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This is where some personal responsibility kicks in. Your spouse is not a mind reader. They don’t know that the reason you feel so upset that the trash wasn’t taken out is that your boss has been talking down to you all day. Or that it reminds you of how your parents always broke their promises to you. Taking this step back and communicating your inner world is hard work. Depending on how deep the wounds are, it could be helpful to process with an individual Atlanta therapist. Noticing your trigger points and recognizing that your partner wasn’t the one that put them there can help you reengage with all the connecting work you have already done and realize that your partner is on your side, even when they mess up.


Then Take A Step Back

Take a break. Being able to pause, calm down, and self-soothe is absolutely essential before you reengage in the conflict. It is important to show up for your partner with empathy and care and also from a place of your own inner security. That can mean emotional regulation skills, reconnecting with God, or affirming that your partner is not the person that originally caused the hurt. A note: some partners may feel triggered by needing to take a break in the argument because of abandonment or rejection they have had in their own life. If this is you or your partner, affirm that you are taking the break because you want to reconnect and be able to fight fair.


Try To See Both Sides

Work to see conflicts from your partner’s perspective. I know, I know, we all like to be right. But being right only wins arguments, not relationships. When we only care about convincing our partners that we have the correct version of events or the right perspective, they become an enemy to battle against. Instead of your partner that you are tackling a problem alongside. Approaching disagreement with humility and seeking to understand the other person’s point of view, even if you don’t end up agreeing with it, is an important exercise we encourage in Christian Marriage Counseling to build empathy and connection.


Now For The Problem Solving

Now that you’ve self-soothed, understand each other’s perspectives, and met each other with empathy, you can finally begin problem-solving if the conflict is something that can be resolved. It's important to work towards a solution where both people are happy. Also, if at this point, one or both of you get emotionally escalated, it is okay to take another break! Remember, the point of going through this process is a greater emotional connection. The point is not to get through it as quickly as possible or win.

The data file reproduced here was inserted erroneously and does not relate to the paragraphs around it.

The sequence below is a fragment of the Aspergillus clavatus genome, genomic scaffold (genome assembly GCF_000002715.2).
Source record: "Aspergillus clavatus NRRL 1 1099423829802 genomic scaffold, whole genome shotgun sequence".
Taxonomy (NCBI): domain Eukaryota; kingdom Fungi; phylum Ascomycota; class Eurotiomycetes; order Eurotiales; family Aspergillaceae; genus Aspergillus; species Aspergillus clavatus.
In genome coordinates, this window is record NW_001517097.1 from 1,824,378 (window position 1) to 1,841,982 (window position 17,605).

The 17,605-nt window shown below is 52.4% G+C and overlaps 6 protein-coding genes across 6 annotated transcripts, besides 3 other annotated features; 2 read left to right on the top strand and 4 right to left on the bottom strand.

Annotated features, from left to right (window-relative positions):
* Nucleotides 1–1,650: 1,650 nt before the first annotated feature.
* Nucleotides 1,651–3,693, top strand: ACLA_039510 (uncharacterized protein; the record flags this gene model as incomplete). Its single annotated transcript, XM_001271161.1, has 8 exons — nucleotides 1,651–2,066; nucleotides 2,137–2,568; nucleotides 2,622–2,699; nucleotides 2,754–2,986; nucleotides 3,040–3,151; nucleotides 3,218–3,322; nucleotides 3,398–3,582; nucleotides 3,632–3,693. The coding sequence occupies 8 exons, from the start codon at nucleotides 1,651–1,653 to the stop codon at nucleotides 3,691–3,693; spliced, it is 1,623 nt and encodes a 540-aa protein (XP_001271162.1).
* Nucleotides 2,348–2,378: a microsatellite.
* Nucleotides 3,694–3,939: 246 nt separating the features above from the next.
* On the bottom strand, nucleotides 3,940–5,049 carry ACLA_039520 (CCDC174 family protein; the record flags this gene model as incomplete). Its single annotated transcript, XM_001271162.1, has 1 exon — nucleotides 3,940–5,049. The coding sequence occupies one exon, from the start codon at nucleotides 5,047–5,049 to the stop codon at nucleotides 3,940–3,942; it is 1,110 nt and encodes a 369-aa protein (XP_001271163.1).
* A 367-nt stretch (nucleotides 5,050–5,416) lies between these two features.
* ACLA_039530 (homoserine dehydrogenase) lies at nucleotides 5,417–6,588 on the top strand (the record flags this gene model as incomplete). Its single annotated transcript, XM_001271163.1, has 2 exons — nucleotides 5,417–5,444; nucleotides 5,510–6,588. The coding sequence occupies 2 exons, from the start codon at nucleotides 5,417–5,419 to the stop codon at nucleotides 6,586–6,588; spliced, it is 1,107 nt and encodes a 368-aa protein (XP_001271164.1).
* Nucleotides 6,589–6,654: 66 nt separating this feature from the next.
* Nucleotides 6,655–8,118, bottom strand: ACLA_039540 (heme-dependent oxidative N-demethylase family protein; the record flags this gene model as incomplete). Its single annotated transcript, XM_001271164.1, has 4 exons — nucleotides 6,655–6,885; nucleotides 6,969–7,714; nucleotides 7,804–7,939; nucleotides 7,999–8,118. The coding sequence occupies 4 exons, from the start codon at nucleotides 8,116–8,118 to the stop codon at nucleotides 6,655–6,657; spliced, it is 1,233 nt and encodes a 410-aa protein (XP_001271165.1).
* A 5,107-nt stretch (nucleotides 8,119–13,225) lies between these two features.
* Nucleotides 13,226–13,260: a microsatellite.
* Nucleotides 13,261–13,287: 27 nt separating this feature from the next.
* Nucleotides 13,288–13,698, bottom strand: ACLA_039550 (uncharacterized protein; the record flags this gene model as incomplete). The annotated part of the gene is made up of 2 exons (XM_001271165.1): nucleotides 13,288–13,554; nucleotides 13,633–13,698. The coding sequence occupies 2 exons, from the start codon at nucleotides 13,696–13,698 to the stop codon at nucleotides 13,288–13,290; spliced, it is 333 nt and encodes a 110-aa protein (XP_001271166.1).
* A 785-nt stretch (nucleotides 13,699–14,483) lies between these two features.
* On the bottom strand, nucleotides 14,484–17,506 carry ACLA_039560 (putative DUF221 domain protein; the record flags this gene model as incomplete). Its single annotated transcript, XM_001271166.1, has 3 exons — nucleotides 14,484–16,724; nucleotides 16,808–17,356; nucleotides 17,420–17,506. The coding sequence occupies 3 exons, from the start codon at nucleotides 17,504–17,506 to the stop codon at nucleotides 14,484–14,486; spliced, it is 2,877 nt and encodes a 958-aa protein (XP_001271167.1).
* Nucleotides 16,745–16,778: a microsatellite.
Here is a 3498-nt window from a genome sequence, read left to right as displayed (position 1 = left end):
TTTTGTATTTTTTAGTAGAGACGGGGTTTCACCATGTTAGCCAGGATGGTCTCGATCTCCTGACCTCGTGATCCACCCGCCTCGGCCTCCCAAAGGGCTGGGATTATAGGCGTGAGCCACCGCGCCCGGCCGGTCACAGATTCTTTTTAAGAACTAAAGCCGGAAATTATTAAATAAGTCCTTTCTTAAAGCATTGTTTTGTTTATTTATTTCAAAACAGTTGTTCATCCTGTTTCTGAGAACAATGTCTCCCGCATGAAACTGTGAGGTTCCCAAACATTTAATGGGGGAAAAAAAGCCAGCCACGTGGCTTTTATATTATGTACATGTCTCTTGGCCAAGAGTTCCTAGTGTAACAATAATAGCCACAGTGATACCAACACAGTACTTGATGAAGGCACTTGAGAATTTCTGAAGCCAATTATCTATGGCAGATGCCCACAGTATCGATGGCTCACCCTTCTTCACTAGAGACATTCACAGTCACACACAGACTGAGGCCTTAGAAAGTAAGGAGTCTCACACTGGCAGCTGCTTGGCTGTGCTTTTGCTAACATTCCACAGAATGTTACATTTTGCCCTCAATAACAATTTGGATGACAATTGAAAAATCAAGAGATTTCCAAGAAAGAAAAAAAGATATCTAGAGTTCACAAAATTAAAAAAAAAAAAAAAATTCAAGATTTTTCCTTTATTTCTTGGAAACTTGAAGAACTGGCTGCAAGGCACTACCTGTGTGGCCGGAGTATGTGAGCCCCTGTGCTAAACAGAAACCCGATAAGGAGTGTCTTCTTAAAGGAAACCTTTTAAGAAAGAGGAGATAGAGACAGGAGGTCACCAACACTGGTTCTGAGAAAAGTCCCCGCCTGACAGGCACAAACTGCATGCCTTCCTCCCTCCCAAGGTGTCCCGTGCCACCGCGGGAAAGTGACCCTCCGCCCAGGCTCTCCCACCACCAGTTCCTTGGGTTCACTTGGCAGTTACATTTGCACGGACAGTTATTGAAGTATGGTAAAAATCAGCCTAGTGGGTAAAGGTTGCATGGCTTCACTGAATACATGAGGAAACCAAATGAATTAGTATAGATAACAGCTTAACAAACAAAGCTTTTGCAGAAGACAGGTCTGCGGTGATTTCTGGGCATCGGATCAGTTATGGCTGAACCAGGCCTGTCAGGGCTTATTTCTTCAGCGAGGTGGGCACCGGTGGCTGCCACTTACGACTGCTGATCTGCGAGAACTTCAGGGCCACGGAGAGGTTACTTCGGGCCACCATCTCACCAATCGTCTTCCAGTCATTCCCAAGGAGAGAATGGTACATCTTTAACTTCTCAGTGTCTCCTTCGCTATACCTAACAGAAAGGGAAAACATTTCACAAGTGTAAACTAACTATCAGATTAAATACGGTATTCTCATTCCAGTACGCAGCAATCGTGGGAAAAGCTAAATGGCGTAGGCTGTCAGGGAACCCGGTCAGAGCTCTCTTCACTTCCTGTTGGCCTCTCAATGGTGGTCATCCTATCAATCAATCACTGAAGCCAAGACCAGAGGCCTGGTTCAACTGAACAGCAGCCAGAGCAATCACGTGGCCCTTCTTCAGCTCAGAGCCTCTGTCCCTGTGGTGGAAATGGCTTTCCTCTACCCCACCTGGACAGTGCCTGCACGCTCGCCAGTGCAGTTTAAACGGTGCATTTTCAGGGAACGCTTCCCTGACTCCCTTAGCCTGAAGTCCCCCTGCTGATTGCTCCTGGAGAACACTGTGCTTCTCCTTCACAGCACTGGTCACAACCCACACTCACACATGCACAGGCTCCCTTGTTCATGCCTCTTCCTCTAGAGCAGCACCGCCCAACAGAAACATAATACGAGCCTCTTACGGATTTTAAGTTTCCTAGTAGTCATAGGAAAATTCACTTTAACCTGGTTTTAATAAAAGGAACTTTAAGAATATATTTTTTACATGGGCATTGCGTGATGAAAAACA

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What To Do After Conflict

Affirm what you enjoy about each other and celebrate that you were able to come together over a hard conversation. Focusing on the hard work that you did as a team can reaffirm your relationship.


Do something to reconnect and have fun!


Remember that you do not have to do this alone. Having a trusted friend, pastor, or relationship therapist can help walk you through this process. They can help you to find reconnection during and after a conflict.



Start Christian Marriage Counseling in Atlanta, GA

Embracing conflict in your relationship can be difficult. Learning how to handle conflict in a healthy manner doesn't have to be hard with the help of a caring therapist. During Christian marriage counseling you can build stronger communication skills. While also learning the tools needed to handle conflict. In order to get started at Remain Connected Counseling follow these simple steps.

  1. Reach out for a free consultation with one of our Atlanta therapists

  2. Schedule your first marriage counseling session at Remain Connected

  3. Start allowing conflict to build better communication in your relationship.

Other Therapy Services We Offer in Smyrna, GA

Our understanding and caring therapists offer several different types of mental health services. Such as EMDR, anxiety treatment, therapy for depression, and PTSD treatment. As well as teen counseling, Christian counseling, pastoral counseling, and therapy for stress. Can't make it into our Atlanta, GA-based therapy practice? That is okay we also offer online therapy in Georgia.